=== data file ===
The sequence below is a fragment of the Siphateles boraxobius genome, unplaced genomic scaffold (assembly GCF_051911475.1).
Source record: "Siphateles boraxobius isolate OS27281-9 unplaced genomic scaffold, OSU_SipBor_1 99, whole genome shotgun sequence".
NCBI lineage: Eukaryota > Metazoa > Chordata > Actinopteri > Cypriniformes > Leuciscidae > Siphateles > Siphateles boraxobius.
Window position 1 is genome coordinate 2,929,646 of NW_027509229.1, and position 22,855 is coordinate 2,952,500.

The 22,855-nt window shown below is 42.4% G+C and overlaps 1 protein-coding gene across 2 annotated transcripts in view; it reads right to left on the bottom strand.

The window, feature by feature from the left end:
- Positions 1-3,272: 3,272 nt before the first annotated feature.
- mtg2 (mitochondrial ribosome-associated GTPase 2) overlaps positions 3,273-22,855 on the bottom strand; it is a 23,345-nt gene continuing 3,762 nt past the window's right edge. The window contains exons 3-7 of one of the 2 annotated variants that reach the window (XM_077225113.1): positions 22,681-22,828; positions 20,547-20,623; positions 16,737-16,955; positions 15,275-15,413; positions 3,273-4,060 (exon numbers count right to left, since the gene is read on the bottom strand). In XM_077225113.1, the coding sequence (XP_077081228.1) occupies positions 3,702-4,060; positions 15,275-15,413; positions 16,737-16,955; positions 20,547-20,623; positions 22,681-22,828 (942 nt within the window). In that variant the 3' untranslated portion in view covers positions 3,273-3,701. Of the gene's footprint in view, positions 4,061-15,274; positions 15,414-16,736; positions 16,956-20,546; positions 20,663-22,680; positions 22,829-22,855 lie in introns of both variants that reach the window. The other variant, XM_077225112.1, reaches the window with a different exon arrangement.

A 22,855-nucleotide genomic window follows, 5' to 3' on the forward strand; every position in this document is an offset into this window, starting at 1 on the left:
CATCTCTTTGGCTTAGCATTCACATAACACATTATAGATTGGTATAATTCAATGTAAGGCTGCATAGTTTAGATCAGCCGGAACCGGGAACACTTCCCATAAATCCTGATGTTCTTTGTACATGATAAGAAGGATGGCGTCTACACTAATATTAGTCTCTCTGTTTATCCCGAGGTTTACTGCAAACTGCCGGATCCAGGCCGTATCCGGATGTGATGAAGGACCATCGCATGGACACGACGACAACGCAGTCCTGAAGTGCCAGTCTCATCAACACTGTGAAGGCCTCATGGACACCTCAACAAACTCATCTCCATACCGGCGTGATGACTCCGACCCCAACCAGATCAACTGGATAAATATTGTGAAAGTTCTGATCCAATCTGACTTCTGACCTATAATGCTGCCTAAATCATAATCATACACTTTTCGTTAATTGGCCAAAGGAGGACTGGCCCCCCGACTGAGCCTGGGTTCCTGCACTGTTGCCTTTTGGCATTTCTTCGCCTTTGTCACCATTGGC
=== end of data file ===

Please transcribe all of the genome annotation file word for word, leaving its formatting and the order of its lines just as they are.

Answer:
The sequence below is a fragment of the Siphateles boraxobius genome, unplaced genomic scaffold (assembly GCF_051911475.1).
Source record: "Siphateles boraxobius isolate OS27281-9 unplaced genomic scaffold, OSU_SipBor_1 99, whole genome shotgun sequence".
NCBI lineage: Eukaryota > Metazoa > Chordata > Actinopteri > Cypriniformes > Leuciscidae > Siphateles > Siphateles boraxobius.
Window position 1 is genome coordinate 2,929,646 of NW_027509229.1, and position 22,855 is coordinate 2,952,500.

The 22,855-nt window shown below is 42.4% G+C and overlaps 1 protein-coding gene across 2 annotated transcripts in view; it reads right to left on the bottom strand.

The window, feature by feature from the left end:
- Positions 1-3,272: 3,272 nt before the first annotated feature.
- mtg2 (mitochondrial ribosome-associated GTPase 2) overlaps positions 3,273-22,855 on the bottom strand; it is a 23,345-nt gene continuing 3,762 nt past the window's right edge. The window contains exons 3-7 of one of the 2 annotated variants that reach the window (XM_077225113.1): positions 22,681-22,828; positions 20,547-20,623; positions 16,737-16,955; positions 15,275-15,413; positions 3,273-4,060 (exon numbers count right to left, since the gene is read on the bottom strand). In XM_077225113.1, the coding sequence (XP_077081228.1) occupies positions 3,702-4,060; positions 15,275-15,413; positions 16,737-16,955; positions 20,547-20,623; positions 22,681-22,828 (942 nt within the window). In that variant the 3' untranslated portion in view covers positions 3,273-3,701. Of the gene's footprint in view, positions 4,061-15,274; positions 15,414-16,736; positions 16,956-20,546; positions 20,663-22,680; positions 22,829-22,855 lie in introns of both variants that reach the window. The other variant, XM_077225112.1, reaches the window with a different exon arrangement.

A 22,855-nucleotide genomic window follows, 5' to 3' on the forward strand; every position in this document is an offset into this window, starting at 1 on the left:
CATCTCTTTGGCTTAGCATTCACATAACACATTATAGATTGGTATAATTCAATGTAAGGCTGCATAGTTTAGATCAGCCGGAACCGGGAACACTTCCCATAAATCCTGATGTTCTTTGTACATGATAAGAAGGATGGCGTCTACACTAATATTAGTCTCTCTGTTTATCCCGAGGTTTACTGCAAACTGCCGGATCCAGGCCGTATCCGGATGTGATGAAGGACCATCGCATGGACACGACGACAACGCAGTCCTGAAGTGCCAGTCTCATCAACACTGTGAAGGCCTCATGGACACCTCAACAAACTCATCTCCATACCGGCGTGATGACTCCGACCCCAACCAGATCAACTGGATAAATATTGTGAAAGTTCTGATCCAATCTGACTTCTGACCTATAATGCTGCCTAAATCATAATCATACACTTTTCGTTAATTGGCCAAAGGAGGACTGGCCCCCCGACTGAGCCTGGGTTCCTGCACTGTTGCCTTTTGGCATTTCTTCGCCTTTGTCACCATTGGC